One of the biggest trends in meeting design is to integrate an event’s location into aspects of the event itself — an idea that Jennifer A. Lichty fully embraced when planning a recent conference of the Council for Advancement and Support of Education (CASE).
The senior manager of curriculum and training programs at CASE brought the flavors of Portland, Oregon, to the Social Media and Community Conference, held April 24-26 at the Hilton Portland Downtown. The annual conference, as you would guess from its name, shares ideas about social-media engagement and building communities. Lichty used her F&B ideas to boost the traditional breaks and cocktail reception into something more memorable — and Instagrammable.
“I knew even before we signed the contract that the first break would be a doughnut taste-off,” Lichty told Convene, because of Portland’s stand-out doughnut spots — Voodoo Doughnut and Blue Star Donuts + Coffee.
When the 250 attendees stepped out of the pre-event sessions for their first break on Day 1, they found a taste-off area where 12 dozen halved doughnuts from each shop were displayed.
To emulate Blue Star’s “clean, white, and modern” aesthetic, Lichty said, she hung blue stars from the ceiling and dressed tables in white tablecloths with more stars. The doughnuts, including Valrhona Chocolate Crunch, Blueberry Bourbon Basil, and Buttermilk Old-Fashioned, were displayed on white plates.
To capture Voodoo’s “quirky, rock ’n’ roll vibe,” she said, Voodoo’s pink boxes were placed inside wood crates or on wood trays, which sat on tables covered with black tablecloths. The doughnuts, including The Loop, Voodoo Doll, and Bacon Maple Bar, were placed inside the pink boxes.
Each participant was to select half a Voodoo doughnut and half a Blue Star doughnut. And while they munched on the treats, they were invited to take part in an Instagram poll to decide which shop’s doughnuts would be crowned the winner.
Lichty wanted to do something more than the usual “coffee and cookies” break, she said, and give her attendees an interactive exercise that would get them talking with each other.
“It really generated a lot of conversation,” she said, and a lot of social-media interaction (search #casesmc on Instagram). After intense voting, Lichty said, the group chose Voodoo Doughnuts as the favorite.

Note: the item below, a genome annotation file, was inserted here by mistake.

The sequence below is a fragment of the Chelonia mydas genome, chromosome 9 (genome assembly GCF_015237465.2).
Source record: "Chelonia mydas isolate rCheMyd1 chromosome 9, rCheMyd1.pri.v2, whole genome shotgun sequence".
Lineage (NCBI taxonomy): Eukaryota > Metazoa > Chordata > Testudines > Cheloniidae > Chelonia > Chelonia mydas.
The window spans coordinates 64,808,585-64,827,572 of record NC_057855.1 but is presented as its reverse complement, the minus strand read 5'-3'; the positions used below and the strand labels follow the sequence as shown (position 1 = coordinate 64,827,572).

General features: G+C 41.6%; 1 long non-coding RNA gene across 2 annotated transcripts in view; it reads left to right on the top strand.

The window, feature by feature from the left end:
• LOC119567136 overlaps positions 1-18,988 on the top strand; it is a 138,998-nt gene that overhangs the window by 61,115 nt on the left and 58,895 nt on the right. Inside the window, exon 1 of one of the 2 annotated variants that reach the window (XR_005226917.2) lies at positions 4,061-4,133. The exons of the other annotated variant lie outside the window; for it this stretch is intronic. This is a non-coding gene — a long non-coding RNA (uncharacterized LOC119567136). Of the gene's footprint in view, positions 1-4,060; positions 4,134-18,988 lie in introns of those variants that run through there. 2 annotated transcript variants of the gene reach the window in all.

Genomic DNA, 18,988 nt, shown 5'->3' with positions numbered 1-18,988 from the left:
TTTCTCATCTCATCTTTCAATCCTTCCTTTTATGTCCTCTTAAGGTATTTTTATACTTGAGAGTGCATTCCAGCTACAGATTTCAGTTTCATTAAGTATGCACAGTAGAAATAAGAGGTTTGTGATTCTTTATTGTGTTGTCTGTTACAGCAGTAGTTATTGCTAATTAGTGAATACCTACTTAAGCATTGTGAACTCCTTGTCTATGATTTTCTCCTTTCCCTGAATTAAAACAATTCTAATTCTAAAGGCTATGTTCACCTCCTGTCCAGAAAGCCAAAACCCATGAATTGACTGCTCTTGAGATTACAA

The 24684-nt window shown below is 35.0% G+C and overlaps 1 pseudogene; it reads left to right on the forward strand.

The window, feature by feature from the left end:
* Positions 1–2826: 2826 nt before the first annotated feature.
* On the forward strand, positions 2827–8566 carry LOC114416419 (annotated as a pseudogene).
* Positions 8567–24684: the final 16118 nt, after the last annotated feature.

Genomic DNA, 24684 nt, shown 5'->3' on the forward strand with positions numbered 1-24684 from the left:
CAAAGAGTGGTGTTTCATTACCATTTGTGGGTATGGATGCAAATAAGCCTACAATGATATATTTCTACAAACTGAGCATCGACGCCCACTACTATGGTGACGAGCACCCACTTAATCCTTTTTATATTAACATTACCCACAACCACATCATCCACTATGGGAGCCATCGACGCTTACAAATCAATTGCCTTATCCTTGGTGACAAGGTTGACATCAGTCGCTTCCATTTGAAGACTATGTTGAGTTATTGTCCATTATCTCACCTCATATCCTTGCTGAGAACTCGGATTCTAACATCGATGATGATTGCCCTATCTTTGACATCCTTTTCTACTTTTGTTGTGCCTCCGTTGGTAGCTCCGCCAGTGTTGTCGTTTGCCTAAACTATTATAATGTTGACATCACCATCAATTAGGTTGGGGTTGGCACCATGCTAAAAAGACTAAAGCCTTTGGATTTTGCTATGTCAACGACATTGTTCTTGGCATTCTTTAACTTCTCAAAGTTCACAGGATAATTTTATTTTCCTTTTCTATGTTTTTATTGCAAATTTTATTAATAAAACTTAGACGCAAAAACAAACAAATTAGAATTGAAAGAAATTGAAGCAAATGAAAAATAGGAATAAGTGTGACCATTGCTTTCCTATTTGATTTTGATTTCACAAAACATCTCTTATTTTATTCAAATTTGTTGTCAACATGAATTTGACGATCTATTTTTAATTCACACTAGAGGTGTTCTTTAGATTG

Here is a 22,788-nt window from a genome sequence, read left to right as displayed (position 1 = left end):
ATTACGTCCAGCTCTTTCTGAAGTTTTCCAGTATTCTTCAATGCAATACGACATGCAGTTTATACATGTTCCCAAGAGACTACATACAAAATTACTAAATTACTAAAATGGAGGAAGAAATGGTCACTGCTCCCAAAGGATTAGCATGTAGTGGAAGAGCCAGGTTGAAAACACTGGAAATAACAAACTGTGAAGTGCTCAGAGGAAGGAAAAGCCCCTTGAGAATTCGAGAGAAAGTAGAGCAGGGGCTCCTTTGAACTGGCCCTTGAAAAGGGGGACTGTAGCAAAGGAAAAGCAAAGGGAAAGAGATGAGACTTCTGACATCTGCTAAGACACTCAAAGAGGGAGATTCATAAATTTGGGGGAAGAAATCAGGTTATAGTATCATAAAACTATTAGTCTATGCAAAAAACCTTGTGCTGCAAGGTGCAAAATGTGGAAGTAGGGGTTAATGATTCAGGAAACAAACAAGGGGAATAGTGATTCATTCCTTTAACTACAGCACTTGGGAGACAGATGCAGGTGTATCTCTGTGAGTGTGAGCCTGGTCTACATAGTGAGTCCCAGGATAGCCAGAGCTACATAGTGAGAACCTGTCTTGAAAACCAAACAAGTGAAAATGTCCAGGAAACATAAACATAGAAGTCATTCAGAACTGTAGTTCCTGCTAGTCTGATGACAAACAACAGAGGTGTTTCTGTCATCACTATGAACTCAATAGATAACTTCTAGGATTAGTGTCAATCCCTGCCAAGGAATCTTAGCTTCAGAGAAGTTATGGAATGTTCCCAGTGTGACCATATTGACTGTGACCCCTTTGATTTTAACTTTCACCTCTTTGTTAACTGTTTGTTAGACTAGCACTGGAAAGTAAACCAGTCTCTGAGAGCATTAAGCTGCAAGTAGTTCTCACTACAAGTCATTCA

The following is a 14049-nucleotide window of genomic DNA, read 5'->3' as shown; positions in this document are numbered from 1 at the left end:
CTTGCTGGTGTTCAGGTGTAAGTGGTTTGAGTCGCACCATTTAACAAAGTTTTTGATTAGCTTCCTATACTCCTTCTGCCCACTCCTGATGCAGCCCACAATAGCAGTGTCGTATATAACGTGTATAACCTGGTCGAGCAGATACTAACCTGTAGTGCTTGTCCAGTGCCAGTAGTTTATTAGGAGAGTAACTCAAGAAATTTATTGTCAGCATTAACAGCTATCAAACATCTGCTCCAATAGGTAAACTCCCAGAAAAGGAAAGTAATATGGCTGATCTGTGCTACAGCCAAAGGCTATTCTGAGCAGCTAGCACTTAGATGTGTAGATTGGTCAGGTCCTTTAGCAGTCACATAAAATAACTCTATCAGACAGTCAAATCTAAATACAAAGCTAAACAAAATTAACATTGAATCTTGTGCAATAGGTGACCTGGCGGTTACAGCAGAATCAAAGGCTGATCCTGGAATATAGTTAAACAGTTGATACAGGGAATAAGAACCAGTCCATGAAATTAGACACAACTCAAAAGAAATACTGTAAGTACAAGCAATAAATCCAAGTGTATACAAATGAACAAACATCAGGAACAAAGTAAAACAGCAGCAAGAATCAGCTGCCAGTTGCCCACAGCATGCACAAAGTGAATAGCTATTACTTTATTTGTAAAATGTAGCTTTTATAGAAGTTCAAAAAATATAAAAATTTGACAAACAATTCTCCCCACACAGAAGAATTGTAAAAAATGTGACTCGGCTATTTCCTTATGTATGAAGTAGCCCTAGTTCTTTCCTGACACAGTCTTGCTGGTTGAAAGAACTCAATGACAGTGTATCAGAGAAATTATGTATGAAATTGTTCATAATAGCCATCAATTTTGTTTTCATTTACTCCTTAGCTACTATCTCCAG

For the second day break, Lichty worked with Lemmy Cooper, director of food and beverage at the Hilton Portland Downtown and The Duniway Portland. They featured ice cream from local favorite Ruby Jewel, which is hand-crafted and locally sourced from Oregon and the Northwest, she said. Chefs scooped the cones to order, pairing the ice cream with coordinated mini cupcakes, called dots, from Saint Cupcake.
Large pink patio umbrellas, ice cream carts, tissue paper confetti, and two paleta (cooler) carts — which Cooper secured from Ruby Jewel — decorated the space. “Lemmy made extra efforts to make all breaks, and especially this one, exceptional,” Lichty said.
For another social event, the conference reception, Lichty got a little help from Ryan Reynolds —well, a life-sized cardboard version of him — and Aviation Gin, a Portland distiller where the actor owns a financial stake and serves as creative director. A representative from Aviation Gin talked with delegates about the gin’s properties and organized a gin tasting. An Aviation Gin & Tonic specialty drink was served at the event, too.
Despite the popularity of the gin and Replica Ryan, the crowd was more interested in meeting two live guests — Rojo the Llama and Napoleon the Alpaca. The hotel team recommended the therapy animals as an option, Lichty said, because they had appeared at other events at the hotel.
Shannon Joy, owner of Mtn Peaks Therapy Llamas & Alpacas, took photos of attendees with the two therapy animals, who wore top hats and bow ties. Throughout the evening, attendees could get “carrot kisses” from the animals by holding a carrot between their teeth for either Rojo or Napoleon to take.
The kissing animals provided yet another chance for attendees to post on social media, a definite goal for a conference focusing on social-media interaction. Lichty said the key to the event’s success was her focus on bringing Portland into the conference space — something any planner can achieve.
“Look at what already exists on the menus and work with the CSM, F&B director, or whomever you might partner with to bring a taste of the area into the conference,” she said. “Even if you can do small things to add to existing sets, it will make a difference.”
Curt Wagner is an associate editor at Convene.
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